Team Homan caps 2018 with Grand Slam victory

It’s not how you start, it’s how you finish The famous sports axiom might be a perfect mantra to sum up the year for Ottawa’s Rachel Homan team.

Team Homan — from left, Rachel Homan, Emma Miskew, Joanne Courtney and Lisa Weagle — celebrates its Grand Slam win on the weekend. (Photo, Sportsnet/Anil Mungal)

At the end of 2017, her team was feeling on top of the world, having won the right to represent Canada at the Olympic Games in Korea.

It’s no secret that the result there was a disappointment. But then, things seemed to snowball. Sweden’s Anna Hasselborg overtook Team Homan for the World No. 1 ranking. Winnipeg’s Jennifer Jones went on to win the 2018 world championship.

And then to start off the fall, Hasselborg won two Grand Slam events, while Kerri Einarson (Gimli, Man.) was making headlines by winning four events, and appearing in three other major finals, including the Home Hardware Canada Cup — won by Jones.

It appears now, however, that Homan and her team of Emma Miskew, Joanne Courtney and Lisa Weagle are back where they were a year ago: on top of the world.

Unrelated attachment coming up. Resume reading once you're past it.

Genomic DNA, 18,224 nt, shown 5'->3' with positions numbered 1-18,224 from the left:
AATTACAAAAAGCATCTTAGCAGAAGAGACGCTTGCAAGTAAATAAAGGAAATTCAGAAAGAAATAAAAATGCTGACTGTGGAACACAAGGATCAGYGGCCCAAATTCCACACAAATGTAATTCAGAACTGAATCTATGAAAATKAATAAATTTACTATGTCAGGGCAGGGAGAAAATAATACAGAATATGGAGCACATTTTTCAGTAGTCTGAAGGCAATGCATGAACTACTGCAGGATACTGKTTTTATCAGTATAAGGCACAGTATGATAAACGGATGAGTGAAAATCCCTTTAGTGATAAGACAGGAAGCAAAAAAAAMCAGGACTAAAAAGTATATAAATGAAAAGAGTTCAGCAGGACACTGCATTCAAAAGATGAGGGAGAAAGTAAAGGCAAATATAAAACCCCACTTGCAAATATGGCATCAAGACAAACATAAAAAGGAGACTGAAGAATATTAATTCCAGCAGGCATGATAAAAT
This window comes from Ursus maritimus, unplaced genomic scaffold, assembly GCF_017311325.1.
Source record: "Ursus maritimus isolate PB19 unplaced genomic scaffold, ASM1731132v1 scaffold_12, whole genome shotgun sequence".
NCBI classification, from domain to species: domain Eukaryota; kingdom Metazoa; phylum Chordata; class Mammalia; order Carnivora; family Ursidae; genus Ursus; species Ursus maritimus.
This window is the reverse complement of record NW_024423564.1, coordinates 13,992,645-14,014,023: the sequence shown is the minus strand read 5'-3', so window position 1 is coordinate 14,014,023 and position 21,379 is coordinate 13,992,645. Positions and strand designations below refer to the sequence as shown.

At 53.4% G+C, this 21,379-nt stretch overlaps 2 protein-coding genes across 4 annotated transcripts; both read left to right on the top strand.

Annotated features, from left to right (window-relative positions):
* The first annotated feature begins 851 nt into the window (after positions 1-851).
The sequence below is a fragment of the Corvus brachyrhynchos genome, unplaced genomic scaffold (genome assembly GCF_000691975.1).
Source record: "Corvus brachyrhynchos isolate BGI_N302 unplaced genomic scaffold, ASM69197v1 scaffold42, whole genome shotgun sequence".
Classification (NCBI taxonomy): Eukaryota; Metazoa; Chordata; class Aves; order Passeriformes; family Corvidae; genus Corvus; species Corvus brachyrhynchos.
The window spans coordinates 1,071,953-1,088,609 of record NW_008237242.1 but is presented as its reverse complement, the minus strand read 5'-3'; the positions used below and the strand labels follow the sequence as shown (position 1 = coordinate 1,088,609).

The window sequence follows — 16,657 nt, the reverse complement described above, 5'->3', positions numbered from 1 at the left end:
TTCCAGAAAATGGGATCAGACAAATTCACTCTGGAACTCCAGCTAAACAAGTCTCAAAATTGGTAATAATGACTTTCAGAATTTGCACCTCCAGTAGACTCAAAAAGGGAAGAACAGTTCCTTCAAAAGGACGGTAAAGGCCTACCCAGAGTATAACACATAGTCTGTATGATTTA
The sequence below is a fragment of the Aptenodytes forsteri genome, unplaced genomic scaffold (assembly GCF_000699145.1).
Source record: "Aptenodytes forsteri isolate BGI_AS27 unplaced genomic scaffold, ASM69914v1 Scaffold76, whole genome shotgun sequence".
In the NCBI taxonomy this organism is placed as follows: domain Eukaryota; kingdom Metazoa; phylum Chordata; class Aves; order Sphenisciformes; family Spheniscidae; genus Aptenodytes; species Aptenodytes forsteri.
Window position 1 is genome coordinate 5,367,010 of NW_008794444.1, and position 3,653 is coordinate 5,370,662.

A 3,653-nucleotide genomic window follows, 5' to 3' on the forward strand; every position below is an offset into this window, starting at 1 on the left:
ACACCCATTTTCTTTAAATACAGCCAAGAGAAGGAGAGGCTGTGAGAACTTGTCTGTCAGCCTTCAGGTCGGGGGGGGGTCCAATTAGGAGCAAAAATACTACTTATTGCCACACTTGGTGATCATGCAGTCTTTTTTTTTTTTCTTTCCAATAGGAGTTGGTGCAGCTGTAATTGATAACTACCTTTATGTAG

After winning their second consecutive Grand Slam of Curling event, the Boost National in Conception Bay South, N.L., the Ottawa foursome has retaken the World Curling Tour’s No. 1 ranking. It also reclaimed top spot on the Canadian Team Ranking System, passing Einarson.

Along with its ninth Grand Slam championship, and the points, Team Homan also cashed a cheque for $30,000. Einarson, who lost the Boost National final 4-1 to Homan, took home $18,000.

The men’s side of the event featured two Scottish teams in the final, which has become less surprising in recent months. A few weeks back Ross Paterson and Glen Muirhead faced off in the final of the WCT’s Ashley Homestore Curling Classic in Penticton, B.C. The same weekend, Scotland’s Bruce Mouat was in Estonia winning the European Championship.

This past weekend, Mouat faced Paterson in the final of the Boost National. Mouat defeated Brad Gushue (St. John’s) and Kevin Koe (Calgary) to reach the final, while Paterson bested Niklas Edin (Sweden) and Glenn Howard (Penetanguishene, Ont.).

In the Stirling vs. Glasgow final, Paterson (Glasgow) took home the extra-end win, and the $30,000 payday. Mouat took home $18,000. Howard and Koe each took home $12,000 for their semifinal finishes.

Meanwhile, in China, Regina’s Matt Dunstone has run through the round robin undefeated at the Qinghai Curling Elite. His 8-0 record will move him into the semifinals starting today. On the women’s side, Edmonton’s Kelsey Rocque needs a win in her last game to finish in a playoff position.

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